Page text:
The First Line Of Intestinal Defence

The classification of the Mesentery as an organ shifts perspectives, opens up a new way of fighting disease
The First Line Of Intestinal Defence
An illustration of the anatomy of the abdomen
Photograph by Getty Images
The First Line Of Intestinal Defence

Students of science are now going to have to learn to draw yet another organ of the human anatomy. The extra effort is necessitated by a newly classified organ called the Mesentery, in the gastric tract. Said to be hiding in plain sight within our body since the start of the human evolutionary process, scientists have described the organ as a continuous lining within the intestinal cavity, which attaches the small intestines to the large intestine and colon. The organ was previously thought to have made up of fragmented tissues which formulated separate structures inst­ead of a continuous one.

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The discovery and reclassification were made by two gastroenterologists, Dr J. Calvin Coffey and Dr D. Peter O’Leary from the University Hospital of Limerick in Ireland. In research spanning over five years, they worked on cadavers as well as live subjects through surgery and radiology to establish the continuity of the organ. In a paper published in the medical journal The Lancet, the doctors explained the function and anatomical importance of Mesentery. The paper also explains the role of the organ in diseases. “Our research has shown that when you peel away the membrane holding the Mesentery, one single substantial structure which is as long as two meters in length emerges,” says Coffey in a telephonic conversation with Outlook.

While Mesentery was part of medical literature, very little was known about the organ. Until the paper was published, not only was it considered just a fragmented expanse of tissue, treatments for diseases associated with the tissue were also difficult. The classification of Mesentery as an organ has established that the mesenteric structure is a discreet one and is present in the same manner in every human body, regardless of age, race and gender, making it the basis for classification as an organ.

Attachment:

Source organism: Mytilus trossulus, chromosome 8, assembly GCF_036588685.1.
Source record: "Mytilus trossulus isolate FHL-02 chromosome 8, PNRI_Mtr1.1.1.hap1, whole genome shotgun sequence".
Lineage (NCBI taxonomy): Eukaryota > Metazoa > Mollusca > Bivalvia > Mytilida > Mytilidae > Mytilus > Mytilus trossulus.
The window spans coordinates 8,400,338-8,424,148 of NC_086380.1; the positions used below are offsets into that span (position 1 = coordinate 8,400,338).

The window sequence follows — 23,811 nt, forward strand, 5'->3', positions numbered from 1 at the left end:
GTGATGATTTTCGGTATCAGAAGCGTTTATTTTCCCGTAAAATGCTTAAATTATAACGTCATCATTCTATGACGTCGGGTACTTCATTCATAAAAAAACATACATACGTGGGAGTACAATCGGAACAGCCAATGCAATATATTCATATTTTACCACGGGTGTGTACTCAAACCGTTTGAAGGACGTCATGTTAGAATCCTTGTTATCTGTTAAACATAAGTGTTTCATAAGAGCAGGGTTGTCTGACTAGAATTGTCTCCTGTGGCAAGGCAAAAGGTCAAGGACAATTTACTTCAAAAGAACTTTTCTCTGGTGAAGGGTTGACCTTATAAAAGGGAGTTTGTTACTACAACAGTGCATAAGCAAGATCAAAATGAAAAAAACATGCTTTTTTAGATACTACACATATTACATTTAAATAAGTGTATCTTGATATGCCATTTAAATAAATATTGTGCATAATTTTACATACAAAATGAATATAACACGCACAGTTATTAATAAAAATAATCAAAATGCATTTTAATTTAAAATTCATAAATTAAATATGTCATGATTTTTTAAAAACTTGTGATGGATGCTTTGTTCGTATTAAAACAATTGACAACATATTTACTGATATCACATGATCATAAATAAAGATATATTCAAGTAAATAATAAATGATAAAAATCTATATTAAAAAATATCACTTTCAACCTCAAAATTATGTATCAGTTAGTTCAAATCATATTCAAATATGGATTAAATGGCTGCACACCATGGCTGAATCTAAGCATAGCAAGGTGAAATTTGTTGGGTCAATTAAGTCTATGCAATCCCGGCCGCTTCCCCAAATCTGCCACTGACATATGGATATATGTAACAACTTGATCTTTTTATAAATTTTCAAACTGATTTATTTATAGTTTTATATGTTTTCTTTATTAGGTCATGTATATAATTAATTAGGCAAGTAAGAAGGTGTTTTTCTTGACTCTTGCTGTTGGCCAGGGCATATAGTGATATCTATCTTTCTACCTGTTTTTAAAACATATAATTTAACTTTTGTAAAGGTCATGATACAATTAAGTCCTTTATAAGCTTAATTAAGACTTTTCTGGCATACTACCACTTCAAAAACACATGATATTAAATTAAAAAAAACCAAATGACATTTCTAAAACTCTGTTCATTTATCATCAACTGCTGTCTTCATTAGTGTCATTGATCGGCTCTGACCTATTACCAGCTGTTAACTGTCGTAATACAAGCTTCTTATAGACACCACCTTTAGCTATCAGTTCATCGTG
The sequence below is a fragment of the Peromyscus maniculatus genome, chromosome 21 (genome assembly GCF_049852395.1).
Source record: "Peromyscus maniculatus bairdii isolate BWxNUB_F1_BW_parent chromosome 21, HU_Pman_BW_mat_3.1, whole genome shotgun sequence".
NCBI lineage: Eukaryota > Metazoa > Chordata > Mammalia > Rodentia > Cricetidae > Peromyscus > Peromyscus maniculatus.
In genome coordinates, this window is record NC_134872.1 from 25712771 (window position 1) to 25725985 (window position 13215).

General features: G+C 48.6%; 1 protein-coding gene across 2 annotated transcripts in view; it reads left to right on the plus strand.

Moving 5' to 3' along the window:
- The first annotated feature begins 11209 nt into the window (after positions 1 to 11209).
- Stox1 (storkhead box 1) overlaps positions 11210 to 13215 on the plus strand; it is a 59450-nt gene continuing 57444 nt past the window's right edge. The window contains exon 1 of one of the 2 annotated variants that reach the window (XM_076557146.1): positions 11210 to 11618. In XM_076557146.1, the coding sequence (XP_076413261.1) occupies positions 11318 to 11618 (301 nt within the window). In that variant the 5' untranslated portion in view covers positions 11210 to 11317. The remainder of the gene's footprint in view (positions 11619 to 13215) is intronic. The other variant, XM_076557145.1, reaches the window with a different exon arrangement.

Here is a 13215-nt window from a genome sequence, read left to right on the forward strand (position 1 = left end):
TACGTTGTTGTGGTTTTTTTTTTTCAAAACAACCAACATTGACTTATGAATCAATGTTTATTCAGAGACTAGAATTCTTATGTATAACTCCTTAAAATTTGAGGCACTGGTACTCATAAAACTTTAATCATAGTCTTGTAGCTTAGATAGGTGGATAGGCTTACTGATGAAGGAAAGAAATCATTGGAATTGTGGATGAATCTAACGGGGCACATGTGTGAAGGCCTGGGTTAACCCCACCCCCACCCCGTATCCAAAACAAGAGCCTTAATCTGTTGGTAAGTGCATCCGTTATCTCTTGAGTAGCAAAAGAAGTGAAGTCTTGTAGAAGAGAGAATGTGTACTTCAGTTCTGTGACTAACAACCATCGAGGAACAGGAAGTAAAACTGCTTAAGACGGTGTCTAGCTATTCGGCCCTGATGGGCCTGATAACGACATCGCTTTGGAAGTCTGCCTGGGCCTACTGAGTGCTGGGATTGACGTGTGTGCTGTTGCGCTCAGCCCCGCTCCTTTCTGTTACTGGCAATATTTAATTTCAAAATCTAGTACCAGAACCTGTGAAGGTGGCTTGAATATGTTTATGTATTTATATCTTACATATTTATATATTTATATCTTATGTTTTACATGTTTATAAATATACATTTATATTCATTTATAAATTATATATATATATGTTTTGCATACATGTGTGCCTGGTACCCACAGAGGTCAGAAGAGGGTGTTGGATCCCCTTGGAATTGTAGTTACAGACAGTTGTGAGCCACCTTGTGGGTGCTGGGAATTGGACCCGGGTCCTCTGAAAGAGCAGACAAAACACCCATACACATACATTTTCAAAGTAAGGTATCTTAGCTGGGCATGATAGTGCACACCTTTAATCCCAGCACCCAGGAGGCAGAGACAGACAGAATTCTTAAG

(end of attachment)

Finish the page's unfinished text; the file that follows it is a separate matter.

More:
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Through the course of medical discoveries, Mesentery has come to be classified by several different researchers in different forms. Interestingly, one of the earliest depictions of the Mesentery, associated with small bowels and the colon, was done by Leonardo Da Vinci in the 14th century. Somehow, the classification was missed by clinical anatomists for several centuries. For long, Mesentery was drawn by medical illus­trators, surgeons and physicians as a fragmented mass. The next breakthrough came in 1879, when German medical researcher Karl Toldt identified Mesentery as associated with the colon, but was unable to show its continuity and instead only suggested that the structure was flattened against the abdominal wall.

Mesentery, even when not classified as a universal organ, always played an important role in gastrointestinal sciences. “While doctors practising med­icine had a physical understanding of the organ and most of the functions associated with it, somehow, research papers and medical literature did not reflect this knowledge completely,” says Coffey.

Coffey and his team’s research strove to not only show the continuity of the organ but also to merge findings of anatomists and surgeons. This was done through collaboration with different surgeons as well as anatomists, physicians and radiologists to look at the structure from different points of view and angles to establish uniformity. During their research, Coffey and his team observed over a thousand operations, detailing the way surgeons handled the mesenteric structure.

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Technological advancements in medical science too have a major role to play in the discovery, or re-assessment, of the organ. A major part of the research was done by radiologists who used high contrast CT scans as well as CAT scans to look at the structure of the organ. Several samples were also taken from cadavers in conjunction with anatomists to perform histology—the microscopic study of cells and tissues. This is done primarily to establish that the complete organ is made of similar cells and tissues, as opposed to what was earlier understood of the organ.

Mesentery’s significance now opens up the study of diseases like Crohn’s disease, malrotation, obesity, diabetes and metabolic syndrome.